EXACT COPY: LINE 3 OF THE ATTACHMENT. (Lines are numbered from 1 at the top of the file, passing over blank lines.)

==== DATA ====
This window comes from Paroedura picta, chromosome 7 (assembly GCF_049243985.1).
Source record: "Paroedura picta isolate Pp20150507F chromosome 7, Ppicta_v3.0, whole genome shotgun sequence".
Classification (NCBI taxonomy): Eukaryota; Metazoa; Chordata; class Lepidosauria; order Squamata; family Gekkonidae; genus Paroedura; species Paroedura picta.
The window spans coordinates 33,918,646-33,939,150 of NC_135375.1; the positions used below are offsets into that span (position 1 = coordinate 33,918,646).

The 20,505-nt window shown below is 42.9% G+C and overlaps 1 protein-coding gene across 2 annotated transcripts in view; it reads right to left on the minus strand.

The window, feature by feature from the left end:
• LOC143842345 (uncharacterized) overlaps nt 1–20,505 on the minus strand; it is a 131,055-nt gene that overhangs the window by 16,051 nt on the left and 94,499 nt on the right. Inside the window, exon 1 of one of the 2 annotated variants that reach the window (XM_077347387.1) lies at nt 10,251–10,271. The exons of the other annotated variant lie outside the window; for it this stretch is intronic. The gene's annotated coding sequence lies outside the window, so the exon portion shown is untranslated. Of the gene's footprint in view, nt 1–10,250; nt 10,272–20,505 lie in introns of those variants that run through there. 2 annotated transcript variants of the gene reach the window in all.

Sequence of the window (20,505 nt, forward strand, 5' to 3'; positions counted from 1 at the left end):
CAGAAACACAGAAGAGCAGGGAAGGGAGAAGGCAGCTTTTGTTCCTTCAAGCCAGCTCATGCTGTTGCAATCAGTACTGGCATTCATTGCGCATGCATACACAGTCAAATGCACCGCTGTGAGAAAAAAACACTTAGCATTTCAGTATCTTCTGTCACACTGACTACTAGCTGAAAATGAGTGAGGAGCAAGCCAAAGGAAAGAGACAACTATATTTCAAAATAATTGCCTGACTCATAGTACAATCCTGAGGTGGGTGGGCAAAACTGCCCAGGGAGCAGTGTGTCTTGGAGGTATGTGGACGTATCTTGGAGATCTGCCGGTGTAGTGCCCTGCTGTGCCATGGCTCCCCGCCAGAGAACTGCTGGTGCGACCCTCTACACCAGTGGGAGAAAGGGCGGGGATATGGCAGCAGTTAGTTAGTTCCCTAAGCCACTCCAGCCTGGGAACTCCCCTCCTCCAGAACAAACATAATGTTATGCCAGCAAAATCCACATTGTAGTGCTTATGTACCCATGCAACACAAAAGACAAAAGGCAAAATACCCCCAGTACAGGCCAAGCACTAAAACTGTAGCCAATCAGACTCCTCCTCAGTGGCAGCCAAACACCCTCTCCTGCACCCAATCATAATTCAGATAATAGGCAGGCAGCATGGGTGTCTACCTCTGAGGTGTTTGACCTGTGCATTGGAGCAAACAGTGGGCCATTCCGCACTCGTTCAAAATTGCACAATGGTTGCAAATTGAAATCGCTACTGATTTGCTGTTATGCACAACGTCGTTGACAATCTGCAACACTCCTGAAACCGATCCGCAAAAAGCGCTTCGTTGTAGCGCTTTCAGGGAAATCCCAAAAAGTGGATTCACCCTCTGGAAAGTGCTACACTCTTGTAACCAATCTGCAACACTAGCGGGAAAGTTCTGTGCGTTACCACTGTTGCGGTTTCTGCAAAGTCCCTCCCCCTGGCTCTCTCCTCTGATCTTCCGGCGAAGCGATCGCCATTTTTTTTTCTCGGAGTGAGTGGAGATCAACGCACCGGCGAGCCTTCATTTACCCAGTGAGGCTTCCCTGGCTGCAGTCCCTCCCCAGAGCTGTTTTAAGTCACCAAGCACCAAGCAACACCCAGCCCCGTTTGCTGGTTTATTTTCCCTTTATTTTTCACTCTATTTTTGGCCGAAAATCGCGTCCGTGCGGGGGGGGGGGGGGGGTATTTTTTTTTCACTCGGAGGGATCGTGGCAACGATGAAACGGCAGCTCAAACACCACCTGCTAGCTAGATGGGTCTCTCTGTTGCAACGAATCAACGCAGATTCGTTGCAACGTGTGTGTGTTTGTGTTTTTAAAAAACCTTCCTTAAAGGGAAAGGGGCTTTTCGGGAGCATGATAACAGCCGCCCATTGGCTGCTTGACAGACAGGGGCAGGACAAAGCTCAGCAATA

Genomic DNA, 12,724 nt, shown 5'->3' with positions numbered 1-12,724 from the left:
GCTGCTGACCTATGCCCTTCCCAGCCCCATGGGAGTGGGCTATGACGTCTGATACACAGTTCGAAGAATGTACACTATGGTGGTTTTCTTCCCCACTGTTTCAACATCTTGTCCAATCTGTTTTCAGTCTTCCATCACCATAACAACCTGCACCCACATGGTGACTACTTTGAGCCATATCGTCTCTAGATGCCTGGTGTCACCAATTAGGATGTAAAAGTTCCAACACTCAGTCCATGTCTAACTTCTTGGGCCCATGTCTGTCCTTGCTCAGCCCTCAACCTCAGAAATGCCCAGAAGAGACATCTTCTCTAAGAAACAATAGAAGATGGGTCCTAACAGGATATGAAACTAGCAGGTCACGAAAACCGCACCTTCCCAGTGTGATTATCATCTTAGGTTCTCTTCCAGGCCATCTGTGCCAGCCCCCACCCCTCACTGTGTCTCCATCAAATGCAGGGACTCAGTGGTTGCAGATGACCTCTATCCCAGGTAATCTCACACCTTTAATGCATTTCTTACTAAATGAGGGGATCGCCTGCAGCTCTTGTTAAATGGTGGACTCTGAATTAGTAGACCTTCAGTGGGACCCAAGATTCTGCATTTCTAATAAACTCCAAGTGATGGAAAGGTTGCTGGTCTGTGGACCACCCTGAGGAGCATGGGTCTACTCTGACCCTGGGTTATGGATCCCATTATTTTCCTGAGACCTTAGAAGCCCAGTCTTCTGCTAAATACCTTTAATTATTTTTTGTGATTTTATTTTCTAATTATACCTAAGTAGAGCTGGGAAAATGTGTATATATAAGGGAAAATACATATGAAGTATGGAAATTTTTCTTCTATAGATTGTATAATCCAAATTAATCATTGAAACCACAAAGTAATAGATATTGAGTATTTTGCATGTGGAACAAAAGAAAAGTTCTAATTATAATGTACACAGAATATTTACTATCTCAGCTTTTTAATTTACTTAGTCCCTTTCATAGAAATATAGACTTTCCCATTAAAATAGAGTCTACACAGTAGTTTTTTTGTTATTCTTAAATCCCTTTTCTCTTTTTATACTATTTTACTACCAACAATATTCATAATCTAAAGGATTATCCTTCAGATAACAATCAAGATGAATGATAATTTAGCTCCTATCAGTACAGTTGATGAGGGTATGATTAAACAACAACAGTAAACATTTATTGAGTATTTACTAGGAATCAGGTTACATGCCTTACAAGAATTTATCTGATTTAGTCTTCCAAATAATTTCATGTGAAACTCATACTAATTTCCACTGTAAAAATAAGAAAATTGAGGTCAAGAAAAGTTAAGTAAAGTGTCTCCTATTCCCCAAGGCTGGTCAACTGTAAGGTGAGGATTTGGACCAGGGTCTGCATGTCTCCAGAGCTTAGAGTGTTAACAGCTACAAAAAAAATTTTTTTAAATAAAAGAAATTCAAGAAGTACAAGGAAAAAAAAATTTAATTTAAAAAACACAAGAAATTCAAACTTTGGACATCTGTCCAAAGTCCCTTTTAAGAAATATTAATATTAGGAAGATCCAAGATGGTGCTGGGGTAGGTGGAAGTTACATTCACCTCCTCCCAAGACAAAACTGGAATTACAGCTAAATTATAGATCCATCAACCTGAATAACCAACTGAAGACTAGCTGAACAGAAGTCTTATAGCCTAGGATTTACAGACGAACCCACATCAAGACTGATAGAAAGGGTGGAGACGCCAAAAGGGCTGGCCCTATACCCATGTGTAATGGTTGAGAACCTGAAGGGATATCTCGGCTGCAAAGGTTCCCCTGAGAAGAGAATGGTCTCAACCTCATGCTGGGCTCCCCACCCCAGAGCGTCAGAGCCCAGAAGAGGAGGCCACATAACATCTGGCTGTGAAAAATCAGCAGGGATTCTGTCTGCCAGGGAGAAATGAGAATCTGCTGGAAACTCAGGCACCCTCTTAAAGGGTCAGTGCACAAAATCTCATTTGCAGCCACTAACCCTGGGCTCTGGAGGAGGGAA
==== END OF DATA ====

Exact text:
Classification (NCBI taxonomy): Eukaryota; Metazoa; Chordata; class Lepidosauria; order Squamata; family Gekkonidae; genus Paroedura; species Paroedura picta.